Shooting sports

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The shooting sports include those competitive sports involving tests of proficiency (accuracy and speed) using various types of guns such as firearms and airguns (see archery for more information on shooting sports that make use of bows and arrows). Hunting is also a shooting sport, and indeed shooting live pigeons was an Olympic event (albeit only once, in 1900). The shooting sports are categorized by the type of firearm or target used.

Contents

History

The National Rifle Association of the United Kingdom was founded in 1860 to raise the funds for an annual national rifle meeting "for the encouragement of Volunteer Rifle Corps, and the promotion of Rifle-shooting throughout Great Britain".

For similar reasons, concerned over poor marksmanship during the American Civil War, veteran Union officers Col. William C. Church and Gen. George Wingate formed the National Rifle Association of America in 1871 for the purpose of promoting and encouraging rifle shooting on a "scientific" basis. In 1872, with financial help from New York state, a site on Long Island, the Creed Farm, was purchased for the purpose of building a rifle range. Named Creedmoor, the range opened in 1872, and became the site of the first National Matches until New York politics forced the NRA to move the matches to Sea Girt, New Jersey. The popularity of the National Matches soon forced the event to be moved to its present, much larger location: Camp Perry. In 1903, the U.S. Congress created the National Board for the Promotion of Rifle Practice (NBPRP), an advisory board to the Secretary of the Army, with a nearly identical charter to the NRA. The NBPRP (now known as the Civilian Marksmanship Program) also participates in the National Matches at Camp Perry.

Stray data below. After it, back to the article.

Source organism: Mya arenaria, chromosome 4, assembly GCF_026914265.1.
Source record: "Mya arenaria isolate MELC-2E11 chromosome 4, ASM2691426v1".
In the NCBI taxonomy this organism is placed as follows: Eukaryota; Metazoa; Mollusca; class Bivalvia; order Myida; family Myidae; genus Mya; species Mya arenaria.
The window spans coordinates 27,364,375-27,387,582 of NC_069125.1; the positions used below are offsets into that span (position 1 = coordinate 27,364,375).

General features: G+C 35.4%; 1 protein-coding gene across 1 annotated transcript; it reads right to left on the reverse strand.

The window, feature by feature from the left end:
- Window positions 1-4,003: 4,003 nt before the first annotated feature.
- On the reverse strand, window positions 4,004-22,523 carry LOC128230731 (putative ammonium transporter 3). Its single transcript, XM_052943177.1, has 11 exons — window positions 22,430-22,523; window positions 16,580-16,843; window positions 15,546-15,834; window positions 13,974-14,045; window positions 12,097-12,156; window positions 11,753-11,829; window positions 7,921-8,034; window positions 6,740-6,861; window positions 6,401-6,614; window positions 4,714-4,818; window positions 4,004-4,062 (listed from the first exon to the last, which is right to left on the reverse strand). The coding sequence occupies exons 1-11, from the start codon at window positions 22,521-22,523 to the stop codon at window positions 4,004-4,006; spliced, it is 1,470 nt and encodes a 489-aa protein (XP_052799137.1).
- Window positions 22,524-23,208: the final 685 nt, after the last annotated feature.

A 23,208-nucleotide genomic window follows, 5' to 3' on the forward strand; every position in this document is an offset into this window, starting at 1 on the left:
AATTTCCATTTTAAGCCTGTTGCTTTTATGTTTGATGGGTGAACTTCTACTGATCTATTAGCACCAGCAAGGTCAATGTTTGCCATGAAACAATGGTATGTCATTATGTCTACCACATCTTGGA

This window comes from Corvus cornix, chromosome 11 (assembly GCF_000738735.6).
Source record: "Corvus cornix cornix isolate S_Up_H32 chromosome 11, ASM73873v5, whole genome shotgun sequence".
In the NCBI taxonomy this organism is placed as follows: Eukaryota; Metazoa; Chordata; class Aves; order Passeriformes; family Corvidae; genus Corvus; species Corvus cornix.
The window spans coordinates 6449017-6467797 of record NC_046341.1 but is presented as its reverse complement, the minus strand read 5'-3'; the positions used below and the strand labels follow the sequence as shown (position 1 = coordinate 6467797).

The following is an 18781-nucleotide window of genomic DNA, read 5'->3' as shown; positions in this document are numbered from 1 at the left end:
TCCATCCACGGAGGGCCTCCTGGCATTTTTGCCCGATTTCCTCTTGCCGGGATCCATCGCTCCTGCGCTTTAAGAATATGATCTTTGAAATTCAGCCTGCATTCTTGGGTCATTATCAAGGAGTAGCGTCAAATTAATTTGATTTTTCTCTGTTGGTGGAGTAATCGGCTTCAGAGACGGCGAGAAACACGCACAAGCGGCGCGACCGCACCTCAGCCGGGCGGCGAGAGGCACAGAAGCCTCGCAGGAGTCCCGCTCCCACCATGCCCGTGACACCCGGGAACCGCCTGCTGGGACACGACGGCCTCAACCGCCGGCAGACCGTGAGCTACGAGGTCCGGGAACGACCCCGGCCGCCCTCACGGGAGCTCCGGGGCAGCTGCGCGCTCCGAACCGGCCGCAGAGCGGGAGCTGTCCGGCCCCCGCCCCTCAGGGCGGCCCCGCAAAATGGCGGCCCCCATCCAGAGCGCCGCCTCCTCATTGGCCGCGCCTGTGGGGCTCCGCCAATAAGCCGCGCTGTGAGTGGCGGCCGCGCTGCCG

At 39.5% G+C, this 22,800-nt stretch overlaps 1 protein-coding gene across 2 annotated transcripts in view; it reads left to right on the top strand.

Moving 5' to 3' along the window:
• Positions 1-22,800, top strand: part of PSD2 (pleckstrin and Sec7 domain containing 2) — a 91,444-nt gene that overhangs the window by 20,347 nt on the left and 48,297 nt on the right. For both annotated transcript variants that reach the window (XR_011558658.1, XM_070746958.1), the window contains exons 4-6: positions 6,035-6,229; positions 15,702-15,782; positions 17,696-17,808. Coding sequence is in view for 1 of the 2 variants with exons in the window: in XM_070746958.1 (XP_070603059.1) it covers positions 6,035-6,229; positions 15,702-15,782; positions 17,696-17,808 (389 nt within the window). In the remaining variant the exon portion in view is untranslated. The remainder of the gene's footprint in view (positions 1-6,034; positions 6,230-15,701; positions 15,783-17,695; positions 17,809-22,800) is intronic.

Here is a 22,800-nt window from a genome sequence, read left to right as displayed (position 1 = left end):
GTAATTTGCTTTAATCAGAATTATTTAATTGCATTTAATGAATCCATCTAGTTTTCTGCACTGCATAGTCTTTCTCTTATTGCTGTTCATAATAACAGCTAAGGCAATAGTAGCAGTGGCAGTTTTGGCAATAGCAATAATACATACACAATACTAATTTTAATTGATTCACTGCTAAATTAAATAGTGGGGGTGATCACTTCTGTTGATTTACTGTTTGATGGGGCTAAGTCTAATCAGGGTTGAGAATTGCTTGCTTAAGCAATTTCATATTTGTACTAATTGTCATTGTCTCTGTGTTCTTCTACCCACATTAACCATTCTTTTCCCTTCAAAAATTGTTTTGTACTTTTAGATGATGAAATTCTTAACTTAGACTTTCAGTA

In 1903, the NRA began to establish rifle clubs at all major colleges, universities and military academies. By 1906, youth programs were in full swing with more than 200 boys competing in the National Matches. Today, more than one million youth participate in shooting sports events and affiliated programs through groups such as 4-H, the Boy Scouts of America, the American Legion, U.S. Jaycees, NCAA, the Scholastic Clay Target Program, National Guard Bureau, ROTC and JROTC. These programs have all continued to thrive despite political pressures to disband. The success of these programs is often attributed to an emphasis on safety and education that has resulted in an unprecedented scholastic and collegiate athletic safety record.

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